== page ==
The fact that the incoming government will have the backing of the Progressive party is revealing. The Progressives, a centre-right party traditionally linked with farming interests, ruled in coalition with the Independence Party from 1994 to 2007, during which time it collaborated in the deregulation of the banking system and the opening up of Iceland’s economy to the international market. Between 2004 and 2006, then-party leader Halldór Asgrímsson held the post of prime minister. In exchange for its support, the Progressives will place pressure on the government to maintain controls on public spending, as well as encourage membership in the European Union.
A move towards EU membership is likely, with prominent social democrats making clear they would support such a course. While initial polls after the economic crash in October appeared to indicate widespread support for such a move, public sentiment is far from being strongly in favour of the EU. Rather, with the skyrocketing cost of living due to the collapse of the Krona (ISK), many simply saw no alternative. But as the months have passed, the numbers in favour of EU membership have begun to fall back, now standing at only 38 percent in the latest poll.
Reports on Friday suggested that preparations for Iceland’s speedy entry to the bloc are underway, provided a pro-EU government takes office in Reykjavik after the upcoming elections. If an application was submitted in the coming months, officials indicated that Iceland could be admitted to the EU as early as the end of 2010 or 2011. Olli Rehn, the EU’s enlargement commissioner commented, “On Iceland, I hope I will be busier. It is one of the oldest democracies in the world and its strategic and economic positions would be an asset to the EU.”
Although the Left Greens have generally remained opposed to EU membership, the party has shown itself during the negotiations to be willing to compromise on any of its policies in order to gain admission to the government. As Sigfusson stated on Wednesday, “I don’t see anything big that we might disagree on in a way that might break up our attempts to form a government coalition.”
This will apply no less to the domestic front. The new government will come to power confronting a rapidly escalating social crisis, the sharpest expression yet of the unfolding global economic meltdown. Figures released Wednesday showed inflation rising to 20 percent, brought about by the collapse in the value of the krona since the beginning of 2008.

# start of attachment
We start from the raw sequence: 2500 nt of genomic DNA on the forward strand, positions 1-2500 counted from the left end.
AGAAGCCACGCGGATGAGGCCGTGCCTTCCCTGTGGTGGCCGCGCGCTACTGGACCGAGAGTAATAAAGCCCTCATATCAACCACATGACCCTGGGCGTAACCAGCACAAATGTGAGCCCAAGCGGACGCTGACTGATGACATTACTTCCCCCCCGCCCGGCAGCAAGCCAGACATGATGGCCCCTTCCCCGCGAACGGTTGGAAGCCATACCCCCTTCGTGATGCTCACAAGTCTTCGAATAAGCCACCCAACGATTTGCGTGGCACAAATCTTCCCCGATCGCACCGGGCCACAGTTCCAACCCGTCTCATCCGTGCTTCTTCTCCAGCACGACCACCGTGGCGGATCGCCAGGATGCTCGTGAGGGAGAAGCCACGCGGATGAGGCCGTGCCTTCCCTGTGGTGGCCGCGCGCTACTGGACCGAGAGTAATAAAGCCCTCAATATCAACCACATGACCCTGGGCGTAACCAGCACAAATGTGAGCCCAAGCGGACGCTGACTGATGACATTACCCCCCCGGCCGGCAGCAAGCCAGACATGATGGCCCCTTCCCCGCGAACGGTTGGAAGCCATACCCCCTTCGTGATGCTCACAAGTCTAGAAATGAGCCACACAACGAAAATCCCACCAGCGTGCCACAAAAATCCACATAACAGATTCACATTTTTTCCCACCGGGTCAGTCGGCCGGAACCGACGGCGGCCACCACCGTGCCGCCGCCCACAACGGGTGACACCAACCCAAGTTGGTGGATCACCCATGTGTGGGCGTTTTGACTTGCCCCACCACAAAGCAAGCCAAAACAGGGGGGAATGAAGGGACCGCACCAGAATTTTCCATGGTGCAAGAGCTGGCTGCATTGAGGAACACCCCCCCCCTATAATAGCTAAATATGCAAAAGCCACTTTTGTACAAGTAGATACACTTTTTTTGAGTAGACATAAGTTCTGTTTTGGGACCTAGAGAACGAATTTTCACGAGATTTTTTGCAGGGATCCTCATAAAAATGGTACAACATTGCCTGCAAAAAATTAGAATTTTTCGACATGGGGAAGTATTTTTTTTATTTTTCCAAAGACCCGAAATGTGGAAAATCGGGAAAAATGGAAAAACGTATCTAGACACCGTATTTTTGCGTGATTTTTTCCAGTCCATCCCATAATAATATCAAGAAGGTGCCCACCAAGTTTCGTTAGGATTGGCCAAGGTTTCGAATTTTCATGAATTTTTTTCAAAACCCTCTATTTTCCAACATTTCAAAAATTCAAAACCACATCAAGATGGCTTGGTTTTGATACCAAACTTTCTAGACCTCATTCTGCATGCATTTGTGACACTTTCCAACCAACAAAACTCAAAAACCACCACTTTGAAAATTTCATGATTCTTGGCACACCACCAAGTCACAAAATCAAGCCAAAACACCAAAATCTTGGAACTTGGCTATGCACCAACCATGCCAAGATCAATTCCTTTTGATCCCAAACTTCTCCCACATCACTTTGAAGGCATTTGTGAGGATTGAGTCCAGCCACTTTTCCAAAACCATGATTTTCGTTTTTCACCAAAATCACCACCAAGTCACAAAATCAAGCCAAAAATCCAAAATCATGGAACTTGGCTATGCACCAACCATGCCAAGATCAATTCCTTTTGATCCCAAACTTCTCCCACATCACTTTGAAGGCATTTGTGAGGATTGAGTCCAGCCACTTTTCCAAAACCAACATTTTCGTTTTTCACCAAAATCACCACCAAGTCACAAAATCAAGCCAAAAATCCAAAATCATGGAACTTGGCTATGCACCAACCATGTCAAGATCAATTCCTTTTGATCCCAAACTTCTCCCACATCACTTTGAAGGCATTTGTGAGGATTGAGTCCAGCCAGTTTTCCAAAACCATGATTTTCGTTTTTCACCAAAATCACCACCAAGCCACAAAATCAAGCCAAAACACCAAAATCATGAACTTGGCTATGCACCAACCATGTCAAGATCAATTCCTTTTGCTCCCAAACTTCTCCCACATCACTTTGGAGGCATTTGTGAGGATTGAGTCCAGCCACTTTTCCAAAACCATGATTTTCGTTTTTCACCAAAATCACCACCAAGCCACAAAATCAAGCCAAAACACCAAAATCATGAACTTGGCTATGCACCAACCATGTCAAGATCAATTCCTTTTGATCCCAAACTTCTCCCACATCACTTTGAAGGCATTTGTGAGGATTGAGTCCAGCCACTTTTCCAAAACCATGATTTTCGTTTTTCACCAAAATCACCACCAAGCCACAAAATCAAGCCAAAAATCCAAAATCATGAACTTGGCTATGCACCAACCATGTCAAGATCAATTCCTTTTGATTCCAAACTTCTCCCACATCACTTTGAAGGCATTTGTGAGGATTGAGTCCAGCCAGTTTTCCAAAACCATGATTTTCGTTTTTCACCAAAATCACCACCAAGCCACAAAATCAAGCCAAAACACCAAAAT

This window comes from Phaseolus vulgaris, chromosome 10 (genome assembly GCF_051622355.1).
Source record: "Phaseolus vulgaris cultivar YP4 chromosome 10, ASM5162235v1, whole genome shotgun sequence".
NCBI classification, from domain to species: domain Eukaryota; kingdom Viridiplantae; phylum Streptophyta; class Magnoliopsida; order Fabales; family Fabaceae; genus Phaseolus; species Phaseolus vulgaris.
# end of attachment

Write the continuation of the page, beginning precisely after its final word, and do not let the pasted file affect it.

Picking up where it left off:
A day earlier, statistics showed consumer confidence down by 80 percent from the same period last year. With Iceland forced to import the vast majority of commodities, the collapse in the currency’s value has seen prices explode for working people. Many who took out loans in foreign currencies during the economic boom to avoid high interest rates at home now find it impossible to pay back their debt. Interest rates continue to be high, with the central bank maintaining the rate at 18 percent this week.
Unemployment is spiralling out of control, up 45 percent in December from the previous month. With 70 percent of Iceland’s companies technically bankrupt, the number of those out of work will continue to rise. Given that pressure will mount from the IMF, the EU and international finance capital for the government to slash its spending in order to divert its resources towards economic “stabilisation”, many many people will find themselves out of work with very little if any support from government.
Comments made by Social Democratic and Left Green MPs indicated that one of the new government’s first moves would be to remove the board of the central bank. This has been one of the main demands of the protest organisers, with many placing the blame for the economic collapse on the central bank, and its governor David Oddsson in particular for failing to regulate financial speculation. Incoming Prime Minister Johanna Sigurdardottir, who was social affairs minister in the previous government, stated, “It is clear that one of the first things that this government will do is to replace the governor of the central bank.”